Scenario: An instructor at a professional development conference provides each table with a jar full of buttons and a slip of paper with instructions. This is an exercise designed to illustrate a number of things: That inquiry-based learning can be used to draw out our students’ uniqueness (obviously each group is going to come up with something different); that this type of learning can come in many forms (every group has a slightly different task — some are more open-ended than others); that inquiry-based learning requires students to wonder.
It’s a fine exercise. We decide that we’re going to make a flower. Someone makes an abstract bee out of black and yellow buttons; another uses white buttons to form a cloud. Still, I’m annoyed that I have to “wonder” about what I can do with all of the buttons. I’m surrounded by 20 other education professionals from around Europe, and I’d rather spend this time sharing resources and strategies with them in a coffee-fueled brainstorming session.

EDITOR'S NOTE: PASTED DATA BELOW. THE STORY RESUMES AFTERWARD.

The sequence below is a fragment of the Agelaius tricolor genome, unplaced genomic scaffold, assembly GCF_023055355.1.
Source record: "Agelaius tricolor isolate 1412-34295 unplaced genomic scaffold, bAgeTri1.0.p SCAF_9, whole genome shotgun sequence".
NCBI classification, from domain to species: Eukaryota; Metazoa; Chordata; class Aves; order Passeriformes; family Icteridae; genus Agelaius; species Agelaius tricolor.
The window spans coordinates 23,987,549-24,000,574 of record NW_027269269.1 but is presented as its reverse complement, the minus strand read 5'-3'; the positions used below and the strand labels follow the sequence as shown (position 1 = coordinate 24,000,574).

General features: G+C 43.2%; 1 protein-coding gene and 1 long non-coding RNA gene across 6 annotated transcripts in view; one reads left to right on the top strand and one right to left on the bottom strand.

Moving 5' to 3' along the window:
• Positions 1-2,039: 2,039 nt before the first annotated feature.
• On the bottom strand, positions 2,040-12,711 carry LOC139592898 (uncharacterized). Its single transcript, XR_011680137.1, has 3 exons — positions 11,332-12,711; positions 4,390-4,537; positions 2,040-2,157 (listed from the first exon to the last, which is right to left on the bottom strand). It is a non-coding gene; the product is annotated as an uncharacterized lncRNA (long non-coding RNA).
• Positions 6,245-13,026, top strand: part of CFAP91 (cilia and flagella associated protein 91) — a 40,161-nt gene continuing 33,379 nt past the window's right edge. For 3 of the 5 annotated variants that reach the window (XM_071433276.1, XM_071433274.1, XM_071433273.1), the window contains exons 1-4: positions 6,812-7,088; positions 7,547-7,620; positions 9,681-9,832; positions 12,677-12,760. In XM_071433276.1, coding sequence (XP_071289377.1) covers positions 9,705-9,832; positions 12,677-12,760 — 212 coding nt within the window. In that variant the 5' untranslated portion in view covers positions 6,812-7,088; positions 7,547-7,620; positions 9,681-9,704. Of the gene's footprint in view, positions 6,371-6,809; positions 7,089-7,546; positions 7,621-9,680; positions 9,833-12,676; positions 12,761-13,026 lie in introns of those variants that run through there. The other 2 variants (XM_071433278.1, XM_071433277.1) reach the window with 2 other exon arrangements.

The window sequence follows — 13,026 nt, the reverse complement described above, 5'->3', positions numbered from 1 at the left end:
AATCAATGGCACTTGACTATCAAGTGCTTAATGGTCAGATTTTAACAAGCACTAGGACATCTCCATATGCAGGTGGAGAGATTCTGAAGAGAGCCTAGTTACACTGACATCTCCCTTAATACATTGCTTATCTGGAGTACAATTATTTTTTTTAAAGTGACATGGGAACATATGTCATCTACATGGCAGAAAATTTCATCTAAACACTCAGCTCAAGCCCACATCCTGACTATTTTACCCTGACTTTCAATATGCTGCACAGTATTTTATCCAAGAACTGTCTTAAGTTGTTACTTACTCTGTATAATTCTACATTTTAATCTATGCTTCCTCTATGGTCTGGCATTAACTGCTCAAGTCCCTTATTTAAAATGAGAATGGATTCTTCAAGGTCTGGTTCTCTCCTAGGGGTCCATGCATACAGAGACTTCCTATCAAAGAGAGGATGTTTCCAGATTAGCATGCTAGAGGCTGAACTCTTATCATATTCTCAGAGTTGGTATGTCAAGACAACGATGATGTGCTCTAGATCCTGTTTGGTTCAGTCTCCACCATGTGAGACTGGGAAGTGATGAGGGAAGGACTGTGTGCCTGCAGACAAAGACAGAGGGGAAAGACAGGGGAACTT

During the “whole-class reflection,” the instructor references one session in which a group of teachers left the buttons in their jar and didn’t bother making anything. “What does this tell us about those students?” she asks.
The correct answer is that these students clearly lacked curiosity. Another answer, though, is that it’s really okay to not want to “wonder” about buttons; it’s possible that these seemingly lazy conference participants were simply braver than the rest of us who chose to dutifully play along.
My takeaway: Sometimes students genuinely need intellectual curiosity, and we need to find ways to teach this. However, sometimes inquiry-based learning doesn’t work as well as we’d like it to because our questions aren’t meaningful for our students.